Date of Award

Spring 1-1-2018

Document Type


Degree Name

Doctor of Philosophy (PhD)

First Advisor

Doug Kenney

Second Advisor

Lisa Dilling

Third Advisor

Deserai Crow

Fourth Advisor

Tanya Heikkila

Fifth Advisor

Brad Udall


Water resources around the world face significant challenges in the 21st century. Ecological degradation, expanding populations and shifting demands, climate change, drought, and numerous other factors increasingly limit the ability of water managers to effectively govern these resources without adversely impacting users and ecosystems in disproportionate ways. Accordingly, water governance principles such as sustainability have emerged as possible guiding mechanisms for addressing these challenges and responding to diverse stakeholder needs. Equity is another principle that is often discussed as a component of sustainability, but it is also an important consideration in its own right. Therefore, this dissertation explores the literature on sustainable and equitable water policy, in conjunction with the adaptive capacity literature, using the Colorado River Basin as a case study. Specifically, it asks how criteria for sustainable and equitable water policy might improve decision-making processes in an era of increasing uncertainty regarding future supplies and demands.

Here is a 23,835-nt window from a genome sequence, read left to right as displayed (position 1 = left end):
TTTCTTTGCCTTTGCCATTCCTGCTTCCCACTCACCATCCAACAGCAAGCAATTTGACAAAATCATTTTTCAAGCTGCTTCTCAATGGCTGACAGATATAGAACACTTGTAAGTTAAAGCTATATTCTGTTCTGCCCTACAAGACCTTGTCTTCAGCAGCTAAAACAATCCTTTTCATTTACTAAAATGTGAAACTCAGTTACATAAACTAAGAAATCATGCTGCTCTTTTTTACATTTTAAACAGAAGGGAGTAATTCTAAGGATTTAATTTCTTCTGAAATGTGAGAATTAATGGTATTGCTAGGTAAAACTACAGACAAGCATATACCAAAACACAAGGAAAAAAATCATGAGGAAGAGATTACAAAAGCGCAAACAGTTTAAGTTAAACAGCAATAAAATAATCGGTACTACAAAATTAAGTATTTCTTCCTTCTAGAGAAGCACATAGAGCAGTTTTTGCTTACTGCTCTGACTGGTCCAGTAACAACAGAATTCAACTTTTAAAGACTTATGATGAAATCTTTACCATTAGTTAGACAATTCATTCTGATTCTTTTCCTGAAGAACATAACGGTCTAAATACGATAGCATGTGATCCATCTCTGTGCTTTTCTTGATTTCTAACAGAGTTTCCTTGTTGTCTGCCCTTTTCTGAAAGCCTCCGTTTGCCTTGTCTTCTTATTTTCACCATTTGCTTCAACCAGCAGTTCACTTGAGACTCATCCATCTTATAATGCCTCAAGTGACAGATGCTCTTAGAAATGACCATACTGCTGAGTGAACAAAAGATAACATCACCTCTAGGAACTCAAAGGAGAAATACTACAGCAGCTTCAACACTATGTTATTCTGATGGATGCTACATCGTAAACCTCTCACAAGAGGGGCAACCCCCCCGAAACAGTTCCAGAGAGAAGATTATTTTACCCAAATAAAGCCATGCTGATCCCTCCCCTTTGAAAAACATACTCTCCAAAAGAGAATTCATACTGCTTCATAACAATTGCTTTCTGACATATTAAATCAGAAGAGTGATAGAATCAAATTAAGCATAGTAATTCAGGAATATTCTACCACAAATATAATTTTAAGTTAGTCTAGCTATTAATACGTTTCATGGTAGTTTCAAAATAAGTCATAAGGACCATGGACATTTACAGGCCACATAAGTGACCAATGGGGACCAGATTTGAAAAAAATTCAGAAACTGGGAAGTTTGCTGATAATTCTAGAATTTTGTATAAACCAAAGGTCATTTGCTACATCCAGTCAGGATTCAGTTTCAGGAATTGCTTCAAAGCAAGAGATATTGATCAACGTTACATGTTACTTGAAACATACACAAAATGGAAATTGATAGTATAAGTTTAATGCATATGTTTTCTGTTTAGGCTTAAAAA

Using a mixed-method approach, this project examines policies and decision-making processes in the Colorado River Basin. An initial literature review regarding sustainability and equity criteria in river-basin decision-making reveals that despite the development of diverse criteria, it remains difficult to implement and utilize these criteria in practice. Then, a systematic analysis of three contemporary Colorado River Basin policies demonstrates how existing institutions have evolved in response to changing biophysical conditions. Collaborative efforts have improved and specific additional considerations, such as increasing flexibility and accepting uncertainty, are increasingly included in the decision-making process. Additional findings indicate that while stakeholder participation, decision-making transparency, and fairness are important considerations for improving adaptive capacity, maximizing the efficacy of these concepts requires a nuanced and in-depth understanding of their inter-related operation. These findings contribute to the understanding of not only why there must be limits to stakeholder participation and decision-making transparency, but perhaps more importantly, they demonstrate how to effectively consider these limits and institutionalize a fairer and more equitable process. Finally, findings indicate that mechanisms such as utilizing incrementalism, giving flexibility to specific individuals, and developing empathetic and proactive processes may support improved adaptive capacity and facilitate a more sustainable and equitable approach to river-basin management.